LAURIE PATTON. Catch 22.0 – We wouldn’t need inquiries if public administration wasn’t so broken – UPDATED

Predictably, we are seeing calls for a Royal Commission into the bushfires that have Australia in crisis mode right now – either in the genuine hope of finding answers or finding someone to blame.

However, this is just the latest example of a systematic failure in public administration. Nobody is ever held accountable when things go wrong and seldom do formal inquiries lead to anything fundamentally worthwhile. That needs to change.

On ABC Insiders late last year host Fran Kelly asked health minister Greg Hunt why the Government didn’t have an immediate response ready on the aged care Royal Commission report just released. “It wasn’t a surprise to anyone, was it”, Ms Kelly observed with obvious frustration.No, it wasn’t. Not to anyone whose parents or friends have ended up in an aged care facility. Not to any politicians who have had their eyes open. And most certainly not to the highly paid bureaucrats in our federal and state health departments. Mr Hunt admitted that the Royal Commission had uncovered a culture in the aged care sector that “went beyond anything” he had anticipated. I’m literally frightened and frankly astounded that a health minister could be so out of touch.

So why do we need to keep having formal inquiries before anything is done about known problems in government administration and abject market failures? Problems that so dramatically impact on the lives of the most disadvantaged among us.

Widespread problems in aged care revealed in the Royal Commission have further exposed how ineffective our governments and their agencies have become. Any inquiry into the failure by federal and state governments to adequately prepare for this season’s bushfires will be pointless unless we demand that it lead to fundamental changes in how we are governed. Failing this it will be déjà vu all over again next time we face a national emergency!

These are just some of the areas and issues covered by recent government inquiries. I’ll leave it to others to determine what outcomes resulted from all the time, money and effort that went into them.

Age Pension Disability / NDIS Finance Sector
Banking Decriminalising Drugs Flammable Cladding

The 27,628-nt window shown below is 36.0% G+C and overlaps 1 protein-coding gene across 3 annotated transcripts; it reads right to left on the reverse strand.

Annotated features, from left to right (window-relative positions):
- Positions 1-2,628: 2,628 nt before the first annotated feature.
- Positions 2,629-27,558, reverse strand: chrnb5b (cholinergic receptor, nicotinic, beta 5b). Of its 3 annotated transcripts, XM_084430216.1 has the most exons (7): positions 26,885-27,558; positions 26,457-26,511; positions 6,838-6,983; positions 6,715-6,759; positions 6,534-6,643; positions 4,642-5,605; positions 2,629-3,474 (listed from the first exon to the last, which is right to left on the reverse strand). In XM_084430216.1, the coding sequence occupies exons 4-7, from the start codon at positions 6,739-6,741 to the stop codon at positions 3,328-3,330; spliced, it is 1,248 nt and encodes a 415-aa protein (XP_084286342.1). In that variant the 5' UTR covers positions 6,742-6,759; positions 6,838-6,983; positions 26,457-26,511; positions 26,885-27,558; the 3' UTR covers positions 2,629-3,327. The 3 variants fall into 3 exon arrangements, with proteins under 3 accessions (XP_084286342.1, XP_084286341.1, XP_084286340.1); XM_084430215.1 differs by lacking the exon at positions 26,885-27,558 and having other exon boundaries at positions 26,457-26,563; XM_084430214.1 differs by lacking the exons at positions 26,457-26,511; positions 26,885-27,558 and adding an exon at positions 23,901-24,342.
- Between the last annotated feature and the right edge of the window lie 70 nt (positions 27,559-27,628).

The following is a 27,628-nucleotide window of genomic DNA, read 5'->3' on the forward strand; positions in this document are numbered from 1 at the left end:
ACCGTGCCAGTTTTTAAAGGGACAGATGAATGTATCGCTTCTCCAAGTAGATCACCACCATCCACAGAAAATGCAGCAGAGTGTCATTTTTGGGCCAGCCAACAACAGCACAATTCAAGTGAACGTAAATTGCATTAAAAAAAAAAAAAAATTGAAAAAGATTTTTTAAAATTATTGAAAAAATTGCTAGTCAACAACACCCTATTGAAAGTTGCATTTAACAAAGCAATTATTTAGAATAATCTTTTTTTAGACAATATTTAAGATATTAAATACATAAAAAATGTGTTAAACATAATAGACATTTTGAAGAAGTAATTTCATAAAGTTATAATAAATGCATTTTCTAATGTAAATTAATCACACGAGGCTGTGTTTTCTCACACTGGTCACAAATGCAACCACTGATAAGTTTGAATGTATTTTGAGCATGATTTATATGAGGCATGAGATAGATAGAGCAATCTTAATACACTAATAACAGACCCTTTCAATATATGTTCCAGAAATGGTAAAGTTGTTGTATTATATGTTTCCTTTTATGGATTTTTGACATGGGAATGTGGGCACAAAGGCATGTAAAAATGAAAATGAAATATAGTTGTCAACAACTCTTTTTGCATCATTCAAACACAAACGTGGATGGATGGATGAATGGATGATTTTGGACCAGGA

Building Industry Domestic Violence Mental Health
Child Care Education Murray-Darling River
Child Sexual Abuse Drought Management Religious Discrimination
Closing the Gap Emissions Reduction Uluru Statement
Corruption Family Court Water Management

As I’ve observed before, people died as a result of the so-called ‘Pink Batts’ scheme. Not because the concept was flawed but because state government agencies responsible for OH&S failed to ensure that proper safety standards were being applied by the companies well-paid to do the installations. And because nobody in the federal bureaucracy made sure this issue was being dealt with by the states.

In 2010 I was a member of an expert panel that carried out a review of the federal government’s investment in the Indigenous broadcasting and media sector. This review was headed by former senior public servant Neville Stevens. We undertook extensive consultations with Aboriginal communities across the country and delivered around 30 recommendations. The report called for a range of changes, including many that simply required administrative action and did not involve the appropriation of new funding. Bugger all happened. The public servant in charge of this policy area was later promoted and now heads up a major government authority.

The problem isn’t new of course. As a young public servant fresh out of university I was given some career advice by an old hand with decades of experience. The message was simple. You’ll never get into strife for not making a decision. But make the wrong one and you might. Proceed with caution (AKA, don’t rock the boat).

Former Prime Minister and Cabinet department head Terry Moran has opined that the public service is so lacking in expertise these days he wouldn’t trust it “with organising a collection of funds to build the local church”. The stuff flows downhill, as the saying goes, so we need to ponder how we’ve ended up with a bunch of politicians so many of whom seem to have little idea about the lives of the people they are elected to represent and even less interest in finding out.

Making other people’s lives better is what politicians and bureaucrats are ultimately there for surely? It’s not called the public service for nothing.

Laurie Patton is a former public servant, ministerial advisor, journalist and media executive. This article, since updated, first appeared in The Lucky General.

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Laurie Patton is vice president of TelSoc and a prominent advocate for #BetterBroadband to maximise the benefits to our society from a digitally-enabled world.

He is a former political advisor, journalist and media executive – managing Channel Seven Sydney, regional network Seven Queensland, Pay-TV channel World Movies and community station TVS (Television Sydney).

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